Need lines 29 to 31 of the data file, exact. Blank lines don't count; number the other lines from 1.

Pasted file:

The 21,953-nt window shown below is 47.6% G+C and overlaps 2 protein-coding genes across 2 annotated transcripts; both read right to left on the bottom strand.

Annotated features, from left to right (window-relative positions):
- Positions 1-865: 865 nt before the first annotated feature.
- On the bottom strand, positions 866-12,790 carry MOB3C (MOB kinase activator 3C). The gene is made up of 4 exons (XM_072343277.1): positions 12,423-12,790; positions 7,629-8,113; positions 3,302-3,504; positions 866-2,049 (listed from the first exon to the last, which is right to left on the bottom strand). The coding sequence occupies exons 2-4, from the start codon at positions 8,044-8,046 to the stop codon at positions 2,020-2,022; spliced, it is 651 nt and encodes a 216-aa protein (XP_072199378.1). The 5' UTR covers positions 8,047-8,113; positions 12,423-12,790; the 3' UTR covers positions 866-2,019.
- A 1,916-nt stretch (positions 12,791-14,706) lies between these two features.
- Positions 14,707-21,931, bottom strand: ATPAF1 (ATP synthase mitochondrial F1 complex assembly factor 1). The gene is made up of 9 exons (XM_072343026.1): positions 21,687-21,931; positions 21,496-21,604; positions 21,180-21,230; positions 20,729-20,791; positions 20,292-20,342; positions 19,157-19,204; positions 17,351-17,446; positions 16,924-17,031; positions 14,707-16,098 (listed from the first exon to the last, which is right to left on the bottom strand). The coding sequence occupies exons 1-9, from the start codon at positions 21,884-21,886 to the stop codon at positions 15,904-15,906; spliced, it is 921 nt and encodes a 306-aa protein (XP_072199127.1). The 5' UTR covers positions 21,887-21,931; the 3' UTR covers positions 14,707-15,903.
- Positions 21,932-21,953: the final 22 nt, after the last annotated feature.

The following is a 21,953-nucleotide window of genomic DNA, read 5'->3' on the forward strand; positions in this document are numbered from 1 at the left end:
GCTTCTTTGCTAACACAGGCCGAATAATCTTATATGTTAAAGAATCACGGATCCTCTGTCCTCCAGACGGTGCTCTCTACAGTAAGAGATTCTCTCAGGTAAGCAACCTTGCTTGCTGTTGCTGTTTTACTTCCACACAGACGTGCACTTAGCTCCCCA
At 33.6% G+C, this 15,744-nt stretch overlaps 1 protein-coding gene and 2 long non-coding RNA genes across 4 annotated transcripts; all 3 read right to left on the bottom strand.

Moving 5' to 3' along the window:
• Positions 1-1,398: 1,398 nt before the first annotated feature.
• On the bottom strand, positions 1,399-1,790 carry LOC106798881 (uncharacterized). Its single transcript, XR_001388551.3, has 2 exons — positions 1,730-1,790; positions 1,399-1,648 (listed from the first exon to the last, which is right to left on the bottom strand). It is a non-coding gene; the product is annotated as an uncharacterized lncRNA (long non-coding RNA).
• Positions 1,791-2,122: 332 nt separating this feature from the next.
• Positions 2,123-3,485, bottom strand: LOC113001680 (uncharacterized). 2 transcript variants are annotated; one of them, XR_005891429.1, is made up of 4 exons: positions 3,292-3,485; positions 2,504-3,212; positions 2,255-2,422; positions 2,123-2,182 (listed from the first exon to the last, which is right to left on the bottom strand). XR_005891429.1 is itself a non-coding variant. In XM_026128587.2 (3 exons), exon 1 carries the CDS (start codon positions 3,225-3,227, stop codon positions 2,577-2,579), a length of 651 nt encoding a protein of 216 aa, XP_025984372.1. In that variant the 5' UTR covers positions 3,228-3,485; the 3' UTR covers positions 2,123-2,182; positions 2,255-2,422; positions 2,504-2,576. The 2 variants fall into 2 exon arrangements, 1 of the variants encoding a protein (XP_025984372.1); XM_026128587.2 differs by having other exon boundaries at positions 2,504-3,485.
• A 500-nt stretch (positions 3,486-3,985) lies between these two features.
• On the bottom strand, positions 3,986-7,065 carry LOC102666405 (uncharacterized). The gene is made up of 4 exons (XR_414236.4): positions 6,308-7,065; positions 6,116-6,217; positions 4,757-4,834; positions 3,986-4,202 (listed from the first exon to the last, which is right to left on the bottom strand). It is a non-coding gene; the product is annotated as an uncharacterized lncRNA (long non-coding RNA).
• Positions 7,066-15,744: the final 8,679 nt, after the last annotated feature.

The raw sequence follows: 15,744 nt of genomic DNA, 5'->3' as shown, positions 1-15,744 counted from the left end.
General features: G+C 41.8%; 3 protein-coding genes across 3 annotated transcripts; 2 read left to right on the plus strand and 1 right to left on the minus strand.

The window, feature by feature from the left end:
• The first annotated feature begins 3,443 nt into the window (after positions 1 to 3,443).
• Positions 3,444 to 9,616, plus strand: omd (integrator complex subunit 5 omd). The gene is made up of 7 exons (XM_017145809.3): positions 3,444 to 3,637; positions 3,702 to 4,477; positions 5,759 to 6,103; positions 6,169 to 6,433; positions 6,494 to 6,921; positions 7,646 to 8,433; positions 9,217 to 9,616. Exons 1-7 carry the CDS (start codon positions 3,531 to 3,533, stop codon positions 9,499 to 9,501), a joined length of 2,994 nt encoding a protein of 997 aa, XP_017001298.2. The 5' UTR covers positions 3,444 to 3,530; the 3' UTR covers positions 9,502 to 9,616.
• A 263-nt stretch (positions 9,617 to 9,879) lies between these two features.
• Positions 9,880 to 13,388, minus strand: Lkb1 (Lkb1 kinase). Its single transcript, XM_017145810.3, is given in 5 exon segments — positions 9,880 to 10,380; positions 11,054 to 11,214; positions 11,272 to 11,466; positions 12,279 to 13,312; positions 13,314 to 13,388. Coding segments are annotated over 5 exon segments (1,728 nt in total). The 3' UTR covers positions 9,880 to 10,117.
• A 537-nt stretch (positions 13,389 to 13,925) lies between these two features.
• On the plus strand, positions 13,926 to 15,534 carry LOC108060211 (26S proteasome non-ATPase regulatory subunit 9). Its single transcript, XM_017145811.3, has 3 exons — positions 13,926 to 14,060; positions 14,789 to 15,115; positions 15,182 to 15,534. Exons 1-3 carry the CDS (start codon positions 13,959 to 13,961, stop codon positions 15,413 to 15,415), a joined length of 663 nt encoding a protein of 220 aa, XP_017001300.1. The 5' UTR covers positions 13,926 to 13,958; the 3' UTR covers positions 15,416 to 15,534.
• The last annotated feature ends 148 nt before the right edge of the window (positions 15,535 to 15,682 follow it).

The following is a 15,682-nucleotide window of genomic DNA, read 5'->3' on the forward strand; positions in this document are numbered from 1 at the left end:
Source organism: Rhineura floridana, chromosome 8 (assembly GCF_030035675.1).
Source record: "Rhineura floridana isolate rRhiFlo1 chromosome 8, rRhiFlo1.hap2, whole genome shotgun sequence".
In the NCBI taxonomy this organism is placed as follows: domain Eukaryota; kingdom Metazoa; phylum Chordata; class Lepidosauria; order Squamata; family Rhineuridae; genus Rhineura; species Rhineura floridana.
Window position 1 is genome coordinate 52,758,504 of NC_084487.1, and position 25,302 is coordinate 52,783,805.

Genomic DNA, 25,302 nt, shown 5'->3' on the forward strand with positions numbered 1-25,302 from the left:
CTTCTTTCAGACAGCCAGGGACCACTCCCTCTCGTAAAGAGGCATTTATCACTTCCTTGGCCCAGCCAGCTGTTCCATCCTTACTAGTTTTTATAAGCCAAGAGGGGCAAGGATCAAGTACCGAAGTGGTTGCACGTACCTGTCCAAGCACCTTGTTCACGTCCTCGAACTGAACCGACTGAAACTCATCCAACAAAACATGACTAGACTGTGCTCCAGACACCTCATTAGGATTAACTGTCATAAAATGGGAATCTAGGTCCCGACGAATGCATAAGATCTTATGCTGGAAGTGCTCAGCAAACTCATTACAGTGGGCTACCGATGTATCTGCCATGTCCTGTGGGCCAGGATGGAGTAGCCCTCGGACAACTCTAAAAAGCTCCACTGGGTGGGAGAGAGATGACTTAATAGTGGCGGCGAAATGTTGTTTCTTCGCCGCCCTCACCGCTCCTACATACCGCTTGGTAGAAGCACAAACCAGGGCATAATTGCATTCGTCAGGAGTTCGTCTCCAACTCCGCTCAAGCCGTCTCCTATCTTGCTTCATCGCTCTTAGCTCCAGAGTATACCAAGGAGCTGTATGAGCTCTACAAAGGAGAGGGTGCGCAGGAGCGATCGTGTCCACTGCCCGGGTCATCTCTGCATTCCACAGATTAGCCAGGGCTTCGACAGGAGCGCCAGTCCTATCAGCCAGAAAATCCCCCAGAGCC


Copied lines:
The following is a 15,682-nucleotide window of genomic DNA, read 5'->3' on the forward strand; positions in this document are numbered from 1 at the left end:
Source organism: Rhineura floridana, chromosome 8 (assembly GCF_030035675.1).
Source record: "Rhineura floridana isolate rRhiFlo1 chromosome 8, rRhiFlo1.hap2, whole genome shotgun sequence".